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USF History students get to examine family keepsakes and heirlooms submitted by members of the community.

Uncovering our community’s artifacts and stories

By Sarah Sell, University Communications and Marketing

A unique learning experience allowed History students the chance to examine more than a dozen artifacts ranging from Tuskegee Airmen nurse uniform pins to a "Don't Kiss Me" necklace worn by babies during the Tuberculosis outbreak of the early 1900s. The hands-on history lesson was part of the first-ever History Harvest held at the Nelson Poynter Memorial Library.

Community members were asked to submit family keepsakes and heirlooms to USF's Department of History and participate in a conversation with students in the Historical Methods and Materials class about their significance and meaning.

"It teaches them that there are different ways to look at the past and tell a story," said Erin Stewart Mauldin, the John Hope Franklin Professor of Southern History at USF St. Petersburg. "Sometimes, the most interesting stories aren't in archives, and it teaches students to look for history in unusual places."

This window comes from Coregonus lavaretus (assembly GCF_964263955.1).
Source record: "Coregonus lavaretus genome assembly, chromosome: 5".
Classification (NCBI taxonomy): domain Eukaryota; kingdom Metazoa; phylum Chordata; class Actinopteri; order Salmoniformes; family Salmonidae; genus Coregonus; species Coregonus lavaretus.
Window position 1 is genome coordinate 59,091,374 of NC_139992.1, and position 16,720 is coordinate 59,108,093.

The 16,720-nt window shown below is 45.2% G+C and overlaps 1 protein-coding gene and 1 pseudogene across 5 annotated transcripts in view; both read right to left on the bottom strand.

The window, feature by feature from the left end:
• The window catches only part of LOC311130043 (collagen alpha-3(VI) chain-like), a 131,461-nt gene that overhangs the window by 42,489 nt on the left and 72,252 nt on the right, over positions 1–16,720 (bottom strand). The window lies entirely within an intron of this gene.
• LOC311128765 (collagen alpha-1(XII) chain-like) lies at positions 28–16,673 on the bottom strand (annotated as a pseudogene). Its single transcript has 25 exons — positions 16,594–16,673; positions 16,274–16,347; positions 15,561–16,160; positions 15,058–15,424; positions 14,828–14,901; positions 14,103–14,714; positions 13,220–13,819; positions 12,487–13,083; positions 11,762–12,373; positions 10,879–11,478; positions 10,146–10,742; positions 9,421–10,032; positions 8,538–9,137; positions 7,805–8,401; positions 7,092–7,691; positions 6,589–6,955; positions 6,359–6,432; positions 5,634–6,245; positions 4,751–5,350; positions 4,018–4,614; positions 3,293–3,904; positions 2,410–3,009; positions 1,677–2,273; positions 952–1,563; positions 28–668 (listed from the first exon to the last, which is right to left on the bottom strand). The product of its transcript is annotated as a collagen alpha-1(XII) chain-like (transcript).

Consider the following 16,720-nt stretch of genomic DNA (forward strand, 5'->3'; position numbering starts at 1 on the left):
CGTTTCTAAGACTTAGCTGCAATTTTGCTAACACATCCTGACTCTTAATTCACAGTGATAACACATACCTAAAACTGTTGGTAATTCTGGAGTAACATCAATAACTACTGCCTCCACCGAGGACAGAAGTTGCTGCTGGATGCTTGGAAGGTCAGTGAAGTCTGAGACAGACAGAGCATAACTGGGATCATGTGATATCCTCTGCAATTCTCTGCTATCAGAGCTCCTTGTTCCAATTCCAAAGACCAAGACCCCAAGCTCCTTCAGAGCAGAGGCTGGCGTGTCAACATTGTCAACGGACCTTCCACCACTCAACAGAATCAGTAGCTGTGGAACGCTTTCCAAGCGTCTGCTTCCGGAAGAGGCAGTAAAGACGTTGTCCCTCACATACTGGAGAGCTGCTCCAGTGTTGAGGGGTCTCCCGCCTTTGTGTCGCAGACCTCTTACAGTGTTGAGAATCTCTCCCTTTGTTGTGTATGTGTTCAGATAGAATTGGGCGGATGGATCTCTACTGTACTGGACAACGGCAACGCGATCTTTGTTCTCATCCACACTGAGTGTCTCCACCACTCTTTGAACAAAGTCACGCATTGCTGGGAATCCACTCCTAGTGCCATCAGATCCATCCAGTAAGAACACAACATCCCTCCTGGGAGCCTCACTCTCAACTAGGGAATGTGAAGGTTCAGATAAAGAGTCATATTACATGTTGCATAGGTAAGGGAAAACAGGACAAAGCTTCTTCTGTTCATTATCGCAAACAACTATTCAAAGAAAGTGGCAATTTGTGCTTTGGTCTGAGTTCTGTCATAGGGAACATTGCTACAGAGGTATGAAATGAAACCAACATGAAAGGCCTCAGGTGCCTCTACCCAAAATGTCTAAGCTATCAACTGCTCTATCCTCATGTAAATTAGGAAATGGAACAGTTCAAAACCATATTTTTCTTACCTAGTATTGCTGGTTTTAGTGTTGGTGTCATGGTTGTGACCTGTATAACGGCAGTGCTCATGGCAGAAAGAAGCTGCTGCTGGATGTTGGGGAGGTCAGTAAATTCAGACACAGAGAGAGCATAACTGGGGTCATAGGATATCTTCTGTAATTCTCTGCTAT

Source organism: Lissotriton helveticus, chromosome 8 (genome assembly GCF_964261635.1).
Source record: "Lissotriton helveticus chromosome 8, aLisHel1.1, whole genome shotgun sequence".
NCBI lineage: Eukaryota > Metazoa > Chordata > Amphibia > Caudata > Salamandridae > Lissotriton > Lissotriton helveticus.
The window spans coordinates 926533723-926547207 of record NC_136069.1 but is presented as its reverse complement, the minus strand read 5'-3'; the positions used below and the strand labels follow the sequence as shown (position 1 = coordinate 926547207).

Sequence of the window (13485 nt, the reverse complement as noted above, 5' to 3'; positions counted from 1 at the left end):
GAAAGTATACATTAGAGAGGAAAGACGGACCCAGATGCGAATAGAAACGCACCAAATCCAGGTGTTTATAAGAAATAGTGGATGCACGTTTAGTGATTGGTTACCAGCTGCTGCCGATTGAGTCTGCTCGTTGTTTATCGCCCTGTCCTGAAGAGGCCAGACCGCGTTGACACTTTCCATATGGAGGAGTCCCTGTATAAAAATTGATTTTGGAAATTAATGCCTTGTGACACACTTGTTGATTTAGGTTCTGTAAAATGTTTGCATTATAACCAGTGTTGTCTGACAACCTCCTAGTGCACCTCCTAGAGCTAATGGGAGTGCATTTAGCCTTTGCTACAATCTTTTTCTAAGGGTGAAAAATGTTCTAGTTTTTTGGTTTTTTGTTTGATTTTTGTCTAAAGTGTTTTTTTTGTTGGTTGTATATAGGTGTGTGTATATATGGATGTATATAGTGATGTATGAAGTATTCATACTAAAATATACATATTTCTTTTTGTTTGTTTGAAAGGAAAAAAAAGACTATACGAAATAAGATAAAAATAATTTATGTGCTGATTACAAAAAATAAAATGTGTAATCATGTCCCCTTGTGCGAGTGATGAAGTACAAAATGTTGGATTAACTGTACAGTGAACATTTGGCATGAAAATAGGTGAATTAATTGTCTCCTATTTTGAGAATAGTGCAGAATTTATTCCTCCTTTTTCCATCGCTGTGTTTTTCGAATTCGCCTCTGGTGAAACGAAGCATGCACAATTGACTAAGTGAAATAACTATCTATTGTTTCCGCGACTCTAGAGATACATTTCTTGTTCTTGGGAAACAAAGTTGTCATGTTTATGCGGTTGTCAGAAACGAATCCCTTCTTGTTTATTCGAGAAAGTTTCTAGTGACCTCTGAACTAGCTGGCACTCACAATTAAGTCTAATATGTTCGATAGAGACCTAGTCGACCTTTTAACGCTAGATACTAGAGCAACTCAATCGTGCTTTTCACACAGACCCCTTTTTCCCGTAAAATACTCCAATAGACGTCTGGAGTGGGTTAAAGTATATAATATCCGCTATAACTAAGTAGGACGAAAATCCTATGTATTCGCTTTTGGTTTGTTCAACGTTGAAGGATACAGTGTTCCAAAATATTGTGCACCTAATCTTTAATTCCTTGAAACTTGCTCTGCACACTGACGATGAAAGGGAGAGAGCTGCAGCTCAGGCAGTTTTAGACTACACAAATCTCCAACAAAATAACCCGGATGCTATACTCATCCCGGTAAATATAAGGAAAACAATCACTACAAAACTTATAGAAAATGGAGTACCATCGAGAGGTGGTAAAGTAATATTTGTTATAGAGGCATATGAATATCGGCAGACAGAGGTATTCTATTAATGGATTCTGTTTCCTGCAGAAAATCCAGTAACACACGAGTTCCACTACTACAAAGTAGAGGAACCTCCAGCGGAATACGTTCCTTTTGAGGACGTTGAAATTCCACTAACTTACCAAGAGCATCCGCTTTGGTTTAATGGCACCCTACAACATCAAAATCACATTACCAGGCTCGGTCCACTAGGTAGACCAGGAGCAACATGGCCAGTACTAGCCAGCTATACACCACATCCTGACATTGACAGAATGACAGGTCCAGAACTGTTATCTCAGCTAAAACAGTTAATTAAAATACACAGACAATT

Mauldin worked with USF's Community Relations Department to identify community members with unique artifacts and stories behind them. They received letters, photographs, art and other historical objects.

a personal letter to the American Consul General in Vienna, Germany

A personal letter to the American Consul General in Vienna, Germany from 1939, detailing an American wanting to sponsor and financially support a Jewish family escaping the Nazis. 

A few of the chosen entries included a personal letter to the American Consul General in Vienna, Germany from 1939, detailing an American wanting to sponsor and financially support a Jewish family escaping the Nazis after they annexed Austria; big band photos from the 1940s-60s, showing musicians that traveled through Florida; an Iran-Iraq War Victory Arch Helmet from the 1980s; and a POW-MIA Bracelet from 1969 with the name of Col. Donald Paxton on it, bought as part of an anti-war protest that displayed the sacrifices of American soldiers in Vietnam. Paxton's remains were found in 2000.

History student Lorena Marins chose to research the "Don't Kiss Me" necklace. She found out that the item was donated to the St. Petersburg Museum of History in the 1920s or 30s, and there is no record of it being archived.

She says it will be challenging to dig up more about its history throughout the semester, but she's excited to figure it out.

"I've never done anything like it before," said Marins. "I think it's interesting and important to connect with the community, and Dr. Mauldin has done a really good job on this project."

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